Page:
Smoking 'damages eyes as well as lungs'

2020/10/09 20:26

Today's Vocabulary

1. poll (n) 
a study in which people are asked for their opinions about a subject or person 

2. warn (v) 
to make someone realize a possible danger or problem, especially one in the future

3. blocked (adj) 
prevented from reaching somewhere by someone or something

4. neuropathy (n) 
damage to or disease affecting the nerves

5. optic (adj)
relating to light or the eyes

6. impact (n) 
the force or action of one object hitting another

7. statistics (n) 
a collection of numerical facts or measurements, as about people, business conditions, or weather

Smoking 'damages eyes as well as lungs'

Millions of people in the UK are putting their sight at risk by continuing to smoke, warn specialists.

Despite the clear connection, only one in five people recognise that smoking can lead to blindness, a poll for the Association of Optometrists (AOP) finds. That is because tobacco smoke can cause and worsen a number of eye conditions.

Smoking can make diabetes-related sight problems worse by damaging blood vessels at the back of the eye (the retina). Smokers are around three times more likely to get age-related macular degeneration – a condition affecting a person’s central vision, meaning that they lose their ability to see fine details.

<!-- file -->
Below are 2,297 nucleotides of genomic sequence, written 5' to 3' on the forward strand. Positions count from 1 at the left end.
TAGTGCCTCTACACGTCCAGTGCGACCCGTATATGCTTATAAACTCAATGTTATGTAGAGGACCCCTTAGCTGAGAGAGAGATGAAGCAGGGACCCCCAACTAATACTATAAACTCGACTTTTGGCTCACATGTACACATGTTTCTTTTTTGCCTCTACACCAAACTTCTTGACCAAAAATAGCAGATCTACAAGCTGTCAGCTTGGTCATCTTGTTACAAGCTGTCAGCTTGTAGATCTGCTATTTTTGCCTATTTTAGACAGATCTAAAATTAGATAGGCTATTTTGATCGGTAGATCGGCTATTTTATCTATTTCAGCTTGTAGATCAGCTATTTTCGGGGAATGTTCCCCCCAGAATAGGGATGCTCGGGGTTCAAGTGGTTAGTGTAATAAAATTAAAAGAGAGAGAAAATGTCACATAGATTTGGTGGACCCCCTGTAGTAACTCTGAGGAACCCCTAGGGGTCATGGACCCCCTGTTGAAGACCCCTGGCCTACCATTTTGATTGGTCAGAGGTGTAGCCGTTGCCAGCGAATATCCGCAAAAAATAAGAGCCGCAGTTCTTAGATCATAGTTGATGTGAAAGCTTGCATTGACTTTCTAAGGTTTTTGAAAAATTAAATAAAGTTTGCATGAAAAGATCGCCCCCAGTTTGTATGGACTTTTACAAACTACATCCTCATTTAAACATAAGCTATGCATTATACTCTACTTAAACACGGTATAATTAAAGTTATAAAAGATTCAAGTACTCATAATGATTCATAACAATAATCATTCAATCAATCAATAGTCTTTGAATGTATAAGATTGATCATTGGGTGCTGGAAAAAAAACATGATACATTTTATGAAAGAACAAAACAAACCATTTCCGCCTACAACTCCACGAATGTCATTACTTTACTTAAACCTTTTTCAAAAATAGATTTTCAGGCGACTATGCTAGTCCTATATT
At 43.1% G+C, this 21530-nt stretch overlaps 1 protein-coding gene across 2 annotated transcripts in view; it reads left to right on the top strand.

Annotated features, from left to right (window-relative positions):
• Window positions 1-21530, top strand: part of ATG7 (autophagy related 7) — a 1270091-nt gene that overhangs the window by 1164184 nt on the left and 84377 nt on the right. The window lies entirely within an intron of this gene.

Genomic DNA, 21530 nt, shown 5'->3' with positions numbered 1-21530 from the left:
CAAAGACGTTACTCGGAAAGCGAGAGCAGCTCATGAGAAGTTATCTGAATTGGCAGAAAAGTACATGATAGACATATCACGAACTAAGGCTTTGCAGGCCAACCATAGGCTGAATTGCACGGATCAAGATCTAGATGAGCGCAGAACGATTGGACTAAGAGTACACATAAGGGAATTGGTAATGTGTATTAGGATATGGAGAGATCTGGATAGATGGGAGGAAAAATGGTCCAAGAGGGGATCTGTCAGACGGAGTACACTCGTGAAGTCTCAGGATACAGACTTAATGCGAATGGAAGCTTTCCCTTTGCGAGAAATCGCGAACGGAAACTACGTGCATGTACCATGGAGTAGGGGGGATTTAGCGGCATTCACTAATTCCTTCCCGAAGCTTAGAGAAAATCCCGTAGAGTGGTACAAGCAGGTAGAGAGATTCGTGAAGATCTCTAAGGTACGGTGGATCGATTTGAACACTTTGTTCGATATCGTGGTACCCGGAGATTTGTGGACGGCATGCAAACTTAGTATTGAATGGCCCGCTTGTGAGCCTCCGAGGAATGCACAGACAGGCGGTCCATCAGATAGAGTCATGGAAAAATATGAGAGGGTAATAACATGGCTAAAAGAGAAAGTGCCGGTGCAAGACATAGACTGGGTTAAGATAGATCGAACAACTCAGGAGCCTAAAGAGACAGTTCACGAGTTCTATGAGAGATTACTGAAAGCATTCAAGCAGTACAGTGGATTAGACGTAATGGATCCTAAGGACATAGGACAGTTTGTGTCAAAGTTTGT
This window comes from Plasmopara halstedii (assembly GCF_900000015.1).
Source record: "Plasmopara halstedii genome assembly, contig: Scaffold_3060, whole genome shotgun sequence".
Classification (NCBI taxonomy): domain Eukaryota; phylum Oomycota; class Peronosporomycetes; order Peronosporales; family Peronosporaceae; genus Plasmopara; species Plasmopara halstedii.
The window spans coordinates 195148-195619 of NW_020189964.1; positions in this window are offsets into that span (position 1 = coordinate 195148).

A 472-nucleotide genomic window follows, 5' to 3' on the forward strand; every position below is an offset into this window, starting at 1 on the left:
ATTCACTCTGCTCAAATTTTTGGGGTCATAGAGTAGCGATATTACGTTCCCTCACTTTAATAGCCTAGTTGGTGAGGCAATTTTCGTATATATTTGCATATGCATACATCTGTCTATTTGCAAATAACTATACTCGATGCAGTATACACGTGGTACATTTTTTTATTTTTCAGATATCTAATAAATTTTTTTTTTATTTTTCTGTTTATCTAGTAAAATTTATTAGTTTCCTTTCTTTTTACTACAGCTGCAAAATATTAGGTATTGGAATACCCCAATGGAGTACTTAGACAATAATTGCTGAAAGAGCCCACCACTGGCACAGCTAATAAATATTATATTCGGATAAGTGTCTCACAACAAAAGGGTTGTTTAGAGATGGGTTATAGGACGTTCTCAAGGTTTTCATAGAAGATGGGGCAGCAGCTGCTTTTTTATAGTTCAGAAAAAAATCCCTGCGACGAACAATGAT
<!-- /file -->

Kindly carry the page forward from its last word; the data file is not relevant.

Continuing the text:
And they are 16 times more likely than non-smokers to develop sudden loss of vision caused by optic neuropathy, where the blood supply to the eye becomes blocked. The AOP says stopping or avoiding smoking is one of the best steps you can take to protect your vision, along with having regular sight checks.

Aishah Fazlanie, Optometrist and Clinical and Regulatory Adviser for the AOP, said: “People tend to know about the link between smoking and cancer, but many people are not aware of the impact that smoking can have upon the eyes.

“Smoking increases the risk of sight-threatening conditions, such as age-related macular degeneration, which is an important reason why smokers should consider quitting.”

Figures from the Office for National Statistics show the proportion of current smokers has been decreasing, with the largest fall since 2011 occurring among 18 to 24-year-olds.


  1. Does smoking make you look cool? Why or why not?
  2. Are there any benefits of smoking?
  3. Should people be allowed to smoke in public? If so, where?

“Giving up smoking is the easiest thing in the world. I know because I’ve done it thousands of times.”

Mark Twain